New crackdown on Christian converts in Sudan
Catholic World News - July 26, 2013
Since Sudan was divided in 2011, when South Sudan became independent, converts to Christianity have come under heavier pressure in Sudan, the Fides news service reports.
Sudan’s President Omar al-Bashir has announced his intention to strengthen Islamic shari’a law, which stipulates that Muslims who forsake the faith are punishable by death. No Christian converts have been executed in the past 20 years, but about 170 people have been imprisoned on charges of apostasy.
Government officials in Sudan are aggressively hunting down converts, Fides reports. Christians have been arrested and questioned, their passports and other working documents seized, their cell phones and computers confiscated so that police can track their acquaintances.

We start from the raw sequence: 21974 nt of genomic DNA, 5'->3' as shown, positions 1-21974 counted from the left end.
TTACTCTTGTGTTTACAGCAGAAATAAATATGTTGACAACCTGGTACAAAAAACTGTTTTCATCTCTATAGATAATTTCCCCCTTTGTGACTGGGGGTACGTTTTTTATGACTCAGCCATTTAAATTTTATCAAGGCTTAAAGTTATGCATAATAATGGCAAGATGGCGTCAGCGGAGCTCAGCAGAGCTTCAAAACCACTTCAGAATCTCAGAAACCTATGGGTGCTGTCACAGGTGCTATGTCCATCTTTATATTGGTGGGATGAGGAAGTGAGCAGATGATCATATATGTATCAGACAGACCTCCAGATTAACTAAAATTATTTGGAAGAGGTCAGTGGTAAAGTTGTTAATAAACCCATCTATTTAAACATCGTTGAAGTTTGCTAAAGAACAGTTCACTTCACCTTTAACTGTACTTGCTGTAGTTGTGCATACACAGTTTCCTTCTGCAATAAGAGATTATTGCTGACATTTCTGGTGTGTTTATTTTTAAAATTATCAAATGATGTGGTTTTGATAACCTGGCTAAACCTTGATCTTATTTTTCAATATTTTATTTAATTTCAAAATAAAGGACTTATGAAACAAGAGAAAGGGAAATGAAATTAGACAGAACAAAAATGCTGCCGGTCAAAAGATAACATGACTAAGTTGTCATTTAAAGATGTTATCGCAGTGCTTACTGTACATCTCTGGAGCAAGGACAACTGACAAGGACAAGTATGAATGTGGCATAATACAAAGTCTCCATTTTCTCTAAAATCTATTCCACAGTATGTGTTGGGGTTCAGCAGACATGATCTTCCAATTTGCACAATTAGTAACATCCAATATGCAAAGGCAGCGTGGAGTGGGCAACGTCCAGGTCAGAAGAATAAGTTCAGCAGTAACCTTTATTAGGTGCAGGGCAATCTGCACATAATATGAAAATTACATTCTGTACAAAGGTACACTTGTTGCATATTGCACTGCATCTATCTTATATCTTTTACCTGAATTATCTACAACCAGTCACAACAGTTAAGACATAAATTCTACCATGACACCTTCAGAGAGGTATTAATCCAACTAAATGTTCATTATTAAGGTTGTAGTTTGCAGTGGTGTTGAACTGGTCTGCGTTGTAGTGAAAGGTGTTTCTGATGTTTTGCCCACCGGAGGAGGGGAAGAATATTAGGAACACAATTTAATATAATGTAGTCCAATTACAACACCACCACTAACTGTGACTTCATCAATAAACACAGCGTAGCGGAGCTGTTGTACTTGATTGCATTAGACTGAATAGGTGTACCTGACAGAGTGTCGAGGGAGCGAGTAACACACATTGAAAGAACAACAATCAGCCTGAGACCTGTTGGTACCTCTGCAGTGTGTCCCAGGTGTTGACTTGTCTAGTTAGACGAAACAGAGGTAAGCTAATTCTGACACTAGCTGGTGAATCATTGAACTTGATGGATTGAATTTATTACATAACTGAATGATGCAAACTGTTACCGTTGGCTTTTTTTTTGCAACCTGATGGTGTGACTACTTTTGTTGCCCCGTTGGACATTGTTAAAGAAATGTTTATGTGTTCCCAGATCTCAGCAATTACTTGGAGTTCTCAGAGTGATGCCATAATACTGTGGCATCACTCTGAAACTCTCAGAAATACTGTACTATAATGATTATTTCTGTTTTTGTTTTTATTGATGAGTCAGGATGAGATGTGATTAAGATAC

An appeal from our founder, Dr. Jeffrey Mirus:
Dear reader: If you found the information on this page helpful in your pursuit of a better Catholic life, please support our work with a donation. Your donation will help us reach seven million Truth-seeking readers worldwide this year. Thank you!
Progress toward our July expenses ($15,902 to go):
All comments are moderated. To lighten our editing burden, only current donors are allowed to Sound Off. If you are a donor, log in to see the comment form; otherwise please support our work, and Sound Off!